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This is another query about a painting of the baroque guitar with lute.  I have this attributed to Bartolomeo Manfredi but elsewhere it seems to be attributed to Theodoor Rombouts.  It has the title Das Musizierende Paar.   Which is the correct artists?

What I also wanted to know was whether anyone has seen the actual painting and whether it is possible to read the music they are playing.   From the reproductions I have it looks as if it is tablature.



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I couldn't find this image by googling Manfredi or Rombouts.  From Artothek's site I discovered that it is in Bayer: Staatsgemaidesammlungen (translation from German? somebody please!), and that they attribute it to Manfredi.  Also turned up the attached guitar and lute combination by Rombouts that you may know already.


The German  seems to translate as Bavarian State Picture Collection.   I don't know whether this is an art gallery or an organisation that makes available paintings in German art galleries.   The painting is reproduced in an article in the latest Early Music - attributed to Rombouts but I traced in on line to a page which attributes it to Manfredi.   I bought the poster anyway as it is a super picture.   I hadn't come across the one you have attached - but that is also a super picture - in fact what I was looking for - someone singing to baroque guitar accompaniment.   Many thanks for that. 

It is in Neuburg an der Donau. The staff of the museum is convinced that Rombouts painted it and not Manfredi. They have labeled it A couple making music (in. 4836). 

I have a high resolution digital file. It's not really possible to see what is on the paper but it looks a bit like staff notation, with some music notes in the upper stave. So It could be a song with basso continuo. 

Thank you for the information.   Rombauts was from Antwerp I gather.  Interesting that he should paint a couple apparently performing a song with basso continuo.   The two of them could be playing together as well.  Food for thought.

I wonder what kind of guitar she is playing.  The bridge seems wide enough to carry 5 courses but the neck seems to be quite narrow making this a 4 course Renaissance guitar.  In any case, the string length of the guitar and lute seem to be very similar.

Well - paintings are not photographs and they are not always a reliable source of information about the way instruments really were.  The string lengths are the way they are because he is painted at an angle with his instrument sloping towards the viewer and to the right hand side of the picture as you look at it  whilst she is face on. I think it is a 5-course guitar.  The narrow  neck is just down to the painter. I have an enlargement of it stuck up on my wall but when things are enlarged they may be distorted.  It looks to me as if they are playing from tablature - and of course he is telling her what to do!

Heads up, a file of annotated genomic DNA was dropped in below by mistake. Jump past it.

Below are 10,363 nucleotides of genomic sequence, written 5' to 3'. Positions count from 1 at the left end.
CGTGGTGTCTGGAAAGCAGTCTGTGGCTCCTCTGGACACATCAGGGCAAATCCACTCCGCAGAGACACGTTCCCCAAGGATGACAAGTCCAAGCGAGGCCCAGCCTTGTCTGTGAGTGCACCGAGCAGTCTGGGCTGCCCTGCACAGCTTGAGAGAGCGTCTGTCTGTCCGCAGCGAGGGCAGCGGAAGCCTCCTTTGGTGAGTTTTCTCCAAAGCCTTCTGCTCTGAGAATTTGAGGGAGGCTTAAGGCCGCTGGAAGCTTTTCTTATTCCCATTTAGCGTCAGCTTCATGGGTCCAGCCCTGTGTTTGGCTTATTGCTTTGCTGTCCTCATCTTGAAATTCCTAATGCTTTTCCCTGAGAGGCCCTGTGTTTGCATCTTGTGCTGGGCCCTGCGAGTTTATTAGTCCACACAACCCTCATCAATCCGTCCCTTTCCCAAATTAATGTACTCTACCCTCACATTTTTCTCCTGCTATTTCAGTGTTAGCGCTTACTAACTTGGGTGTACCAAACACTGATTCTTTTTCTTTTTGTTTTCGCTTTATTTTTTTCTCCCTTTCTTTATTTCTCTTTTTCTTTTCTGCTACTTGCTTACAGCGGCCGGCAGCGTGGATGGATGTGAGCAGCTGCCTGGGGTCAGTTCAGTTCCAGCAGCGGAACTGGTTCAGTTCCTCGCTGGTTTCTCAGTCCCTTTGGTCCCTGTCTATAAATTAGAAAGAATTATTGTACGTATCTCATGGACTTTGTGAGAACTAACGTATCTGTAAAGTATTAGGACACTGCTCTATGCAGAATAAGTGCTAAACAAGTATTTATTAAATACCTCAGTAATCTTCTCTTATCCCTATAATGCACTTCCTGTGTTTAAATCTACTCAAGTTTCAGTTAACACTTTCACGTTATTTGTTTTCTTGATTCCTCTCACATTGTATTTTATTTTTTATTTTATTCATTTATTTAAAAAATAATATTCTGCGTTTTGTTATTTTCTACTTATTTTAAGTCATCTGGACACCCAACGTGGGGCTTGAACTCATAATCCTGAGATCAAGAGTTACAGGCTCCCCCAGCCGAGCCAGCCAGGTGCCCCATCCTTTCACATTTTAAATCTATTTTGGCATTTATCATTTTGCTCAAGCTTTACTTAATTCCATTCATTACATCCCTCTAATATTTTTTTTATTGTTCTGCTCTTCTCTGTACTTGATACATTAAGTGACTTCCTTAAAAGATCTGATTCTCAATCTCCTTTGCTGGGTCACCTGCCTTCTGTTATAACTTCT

Thanks for the information.  It would be interesting to see the music they are playing but I don't think the artist would have been so careful about the detail there.  I must say, the lute player reminds me of my guitar teacher  - a real taskmaster who insisted on precision which I never fully mastered to his satisfaction.  But what a joy this painting is!

and of course he is telling her what to do! 

Or he is pointing at the score asking her how on earth to play that chord!

On my high resolution file of this painting I see impressionistic tablature staves. No readable numbers or letters. It doesn't look like alfabeto though.

Do you know the dimensions of the other painting which you have reproduced in your book on p.30.  Is ii possible to see a clearer coloured reproduction of it.

It's a rather large painting. I had permission to use the only existing photo (in colour) belonging to the Concertgebouw in Amsterdam. It's in a poor resolution.

It wasn't possible to include any coloured reproductions in the book. I took the photo's of the details of the stringing myself, in a much higher resolution. They can be seen in colour on my web site.

What you can see of this painting is convincing but you can never tell whether these things have been restored, retouched etc. People who have actually seen the painting of the theorbo player by Antividuto Gramatico claim that the guitar lying on the table in front of him is clearly shown with octave stringing on the third course. I haven't seen it but looking at a reproduction it seems to me that this is down to the angle at which the instrument is shown and the way the light falls across the picture.  I am not convinced by the Carlo Cantu. One person has claimed that he is playing a 4-course guitar and the two strings of the 4th course are placed far apart so that you can play each one individually to avoid 6-4 chords. It would be interesting to know the dimensions of the drawing. Does anyone know? 


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